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Blogcat's Take, 1/02


Whew!  Sorry it’s been so long since I wasted your time with yet another pointless column, but I’ve been busier than Digital Underground rappers in a Burger King bathroom.  First it was entertaining the in-laws, who were visiting the Big Apple for the very first time.  We showed them around all the usual places, and you just can’t imagine how much fun we had.  It was so much fun that I enjoyed those precious few minutes I wasn’t stuck in some mobbed tourist trap by holding a gun to my head and talking myself out of pulling the trigger.  Once we finally got them on a flight back home with “I (heart) New York” merchandise bursting merrily out of their luggage, I then had to prepare my wife for her first day of working for PETA, where she’s about to start a rewarding career bombing fur farms and setting fire to Wilson’s Leather outlets.  All of this yule-tide activity has left me with no time to write and stretched thinner than Johnny Depp’s singing voice in Sweeney Todd.
 
Or maybe I should say “thinner than the Bobcats’ bench.”  My oh my, since the Knicks victory, we’ve gone one-and-five, and once promising guys like Jared Dudley and Ryan Hollins are now distant memories, like the movie Lions for Lambs.  The only notable sub recently has been Matt Carroll, and only in the sense that he’s been terrible.  Even the Nazr Mohammed parade has been thoroughly peed on.  In their “Are You For Real?” column on ESPN.com, Guy Lake and Brian McKitish both took turns bashing him—it was like the final scene in Death Proof.  Darn it, I’d been so pleased with Nazr too.  I mean, no one’s going to confuse him with Hakeem Olajuwon, but no one’s going to confuse him Primoz Brezec either—and that was the whole point.  Apparently, though, Mohammed has a history of starting fast with new teams before regressing severely, at least according to Lake and McKitish.  And all I can do on that one is tip my cap to them, because quite honestly I haven’t followed Nazr’s career that closely.  And if they’re right, I appreciate the warning.
 
If there’s been any bright spot, it’s Jason Richardson, who’s finally been playing up to his contract.  In the last 5 games, he’s put up 28.8 points on 51% shooting.  But even with him it’s not all rosy and cheerful little Juno-style acoustic songs: the dude’s only hitting 66% of his free-throws this year.  And worse: his career free-throw percentage is just 69%.  You know what?  I somehow feel personally responsible for this, because I had no idea the dude couldn’t shoot foul shots.  When I learned we were getting J-Rich, I knew that the guy was a gunner, and so I just naturally assumed he could both get to and score from the foul line.  It didn’t even occur to me to look.  I wish I had, because I would have said something.  Now I feel like I bought some used car that I thought was good until I realized that it had no heater or air conditioning.  Oh well, like Kanye said, everything he’s not makes him everything he is, right?  And that would be an $11 million scorer who can’t shoot free throws.  He’s basically the basketball equivalent of Pedro Cerrano.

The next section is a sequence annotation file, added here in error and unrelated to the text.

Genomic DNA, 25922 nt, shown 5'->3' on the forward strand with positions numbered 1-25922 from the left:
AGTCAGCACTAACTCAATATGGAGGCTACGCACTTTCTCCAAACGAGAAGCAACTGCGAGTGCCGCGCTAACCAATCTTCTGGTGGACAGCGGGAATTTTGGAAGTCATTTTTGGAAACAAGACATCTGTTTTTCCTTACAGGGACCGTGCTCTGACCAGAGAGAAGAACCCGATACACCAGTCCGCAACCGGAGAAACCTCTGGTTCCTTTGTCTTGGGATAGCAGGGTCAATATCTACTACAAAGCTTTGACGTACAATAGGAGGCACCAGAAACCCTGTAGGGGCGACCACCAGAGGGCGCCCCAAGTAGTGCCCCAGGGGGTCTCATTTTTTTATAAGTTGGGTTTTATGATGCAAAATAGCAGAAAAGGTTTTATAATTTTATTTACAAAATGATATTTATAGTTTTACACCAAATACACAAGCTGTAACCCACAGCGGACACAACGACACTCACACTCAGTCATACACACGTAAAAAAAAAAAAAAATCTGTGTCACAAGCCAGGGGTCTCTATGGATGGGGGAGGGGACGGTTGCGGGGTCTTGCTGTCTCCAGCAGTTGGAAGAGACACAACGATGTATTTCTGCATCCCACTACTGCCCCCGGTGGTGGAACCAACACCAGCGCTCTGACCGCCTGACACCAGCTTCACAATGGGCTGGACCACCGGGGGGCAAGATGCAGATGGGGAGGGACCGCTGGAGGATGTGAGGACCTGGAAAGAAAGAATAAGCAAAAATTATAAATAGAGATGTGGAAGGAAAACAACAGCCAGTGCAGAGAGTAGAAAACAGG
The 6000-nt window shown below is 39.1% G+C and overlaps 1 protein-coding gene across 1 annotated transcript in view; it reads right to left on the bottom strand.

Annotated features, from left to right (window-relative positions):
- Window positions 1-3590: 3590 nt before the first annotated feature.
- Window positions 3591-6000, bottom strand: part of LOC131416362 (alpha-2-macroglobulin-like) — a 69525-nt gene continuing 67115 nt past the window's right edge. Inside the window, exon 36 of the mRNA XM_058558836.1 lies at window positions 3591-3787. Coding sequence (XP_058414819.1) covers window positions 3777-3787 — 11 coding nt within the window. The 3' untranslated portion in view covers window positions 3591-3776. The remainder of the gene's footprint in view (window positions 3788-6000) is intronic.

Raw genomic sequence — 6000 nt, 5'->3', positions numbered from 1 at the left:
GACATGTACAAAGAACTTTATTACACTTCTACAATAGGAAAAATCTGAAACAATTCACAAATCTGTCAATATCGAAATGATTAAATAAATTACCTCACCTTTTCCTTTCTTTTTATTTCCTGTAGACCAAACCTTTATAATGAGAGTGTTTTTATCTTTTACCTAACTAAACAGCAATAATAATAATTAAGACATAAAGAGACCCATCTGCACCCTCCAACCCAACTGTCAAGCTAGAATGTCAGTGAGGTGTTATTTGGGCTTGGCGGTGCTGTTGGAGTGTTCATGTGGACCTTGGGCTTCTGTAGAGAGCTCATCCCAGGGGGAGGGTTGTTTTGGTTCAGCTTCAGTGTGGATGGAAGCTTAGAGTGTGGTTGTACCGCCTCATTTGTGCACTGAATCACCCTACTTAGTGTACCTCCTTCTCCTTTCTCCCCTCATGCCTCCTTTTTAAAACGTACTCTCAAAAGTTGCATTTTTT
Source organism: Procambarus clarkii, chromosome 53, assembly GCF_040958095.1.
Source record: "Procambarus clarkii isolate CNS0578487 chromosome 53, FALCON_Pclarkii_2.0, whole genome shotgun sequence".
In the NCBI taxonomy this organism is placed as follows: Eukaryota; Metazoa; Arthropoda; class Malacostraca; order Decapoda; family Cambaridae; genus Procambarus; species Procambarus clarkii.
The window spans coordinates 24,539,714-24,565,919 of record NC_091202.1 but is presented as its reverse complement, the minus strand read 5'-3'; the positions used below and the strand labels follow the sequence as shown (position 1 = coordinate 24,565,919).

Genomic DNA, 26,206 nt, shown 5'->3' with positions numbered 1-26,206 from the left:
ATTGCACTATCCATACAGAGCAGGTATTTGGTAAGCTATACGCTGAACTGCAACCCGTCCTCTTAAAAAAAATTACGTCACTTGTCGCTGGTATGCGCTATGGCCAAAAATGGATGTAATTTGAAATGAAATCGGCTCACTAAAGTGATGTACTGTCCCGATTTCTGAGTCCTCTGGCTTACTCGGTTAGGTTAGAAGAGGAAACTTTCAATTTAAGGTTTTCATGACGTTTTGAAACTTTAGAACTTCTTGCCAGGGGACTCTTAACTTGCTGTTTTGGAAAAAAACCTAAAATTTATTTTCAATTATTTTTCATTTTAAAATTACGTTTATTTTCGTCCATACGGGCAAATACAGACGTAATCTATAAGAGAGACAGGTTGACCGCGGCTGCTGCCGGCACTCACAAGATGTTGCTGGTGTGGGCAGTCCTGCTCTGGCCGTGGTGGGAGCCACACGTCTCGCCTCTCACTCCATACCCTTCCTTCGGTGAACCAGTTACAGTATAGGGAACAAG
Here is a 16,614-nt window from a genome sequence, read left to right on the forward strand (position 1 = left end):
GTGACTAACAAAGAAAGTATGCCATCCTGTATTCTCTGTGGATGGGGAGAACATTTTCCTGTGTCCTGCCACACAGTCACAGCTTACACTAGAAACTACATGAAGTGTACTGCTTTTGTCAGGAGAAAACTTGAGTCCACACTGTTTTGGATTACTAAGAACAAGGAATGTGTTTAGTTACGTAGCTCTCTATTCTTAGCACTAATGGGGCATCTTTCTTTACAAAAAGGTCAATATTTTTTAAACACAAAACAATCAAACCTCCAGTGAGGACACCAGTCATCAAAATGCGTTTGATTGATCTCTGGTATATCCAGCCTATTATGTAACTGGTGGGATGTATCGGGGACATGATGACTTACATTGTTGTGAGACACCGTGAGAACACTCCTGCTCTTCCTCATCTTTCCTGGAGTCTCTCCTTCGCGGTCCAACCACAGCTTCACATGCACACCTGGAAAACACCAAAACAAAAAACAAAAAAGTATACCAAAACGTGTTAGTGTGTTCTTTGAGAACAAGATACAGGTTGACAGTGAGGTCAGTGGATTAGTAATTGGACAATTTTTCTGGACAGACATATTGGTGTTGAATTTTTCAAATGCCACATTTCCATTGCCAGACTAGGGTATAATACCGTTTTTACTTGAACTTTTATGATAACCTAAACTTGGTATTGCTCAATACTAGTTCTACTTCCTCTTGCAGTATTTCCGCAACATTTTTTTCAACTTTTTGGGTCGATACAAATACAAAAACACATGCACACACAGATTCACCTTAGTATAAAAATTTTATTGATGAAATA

Similarly, Ryan Hollins…oy vey.  Do you realize the guy’s 7 feet tall and can’t rebound?  How did this one slip through the cracks?  Once again, this one's on me, because I didn’t notice it myself until the Hornets game, when I saw everyone from David West to Chris Paul jumping over, around, and through him to clean the boards.  Often the ball would bounce directly to him and he STILL couldn’t come down with it.  Even Primoz would at least get a hand on it and lose it out of bounds, but with Hollins it’s like his arms disappear entirely.  Puzzled, I looked at the stats, and there it was: 2 rebounds per.  And then I looked at John Hollinger’s profile of him, and sure enough: “non-factor on the boards.”  Wasn’t there some highly scientific study done last year about how the one skill that transfers the most consistently from college to the NBA is rebounding?  I’d pull up Hollins’ UCLA stats, but to tell you the truth, I’m too afraid.  But the point is, did anyone on the staff bother to check this before we drafted him?     
 
Add all this to Raymond Felton’s 5.5 assists-per-game and 39% shooting for the month of December, and you’re going to get exactly what we got: depressing beat downs by the likes of the Bucks, Magic, Hornets, etc.  In the Magic game, I actually spent most of the game debating whether the correct phrase is "steamrolled" or "steamrolled over," as in, "Orlando steamrolled (over) us."  I'm still not sure.  But anyway, all of it’s made even more dreary when you consider these losses are mostly at home and with no significant injuries to our roster.  Opponents are shooting 46.5% on us, fourth-worst in the league.  And when they miss, they’re averaging 12 offensive boards a game—tied for 7th worst in the league.  Forget playing us like a violin, they’re playing us like Guitar Legend by getting open shots and getting second chances.    
 
At least we ended on a bright note by beating the Pacers…except it wasn’t on League Pass, which makes us 4-0 on games not televised in the NYC-area.  Yay.  I’m so bummed out I’m practically jealous of the Knicks right now: at least lots of people CARE that they suck.  We’re like Kenya to their Pakistan.  How could I feel any worse right now?  Wait—honey, the in-laws are back home, right?    





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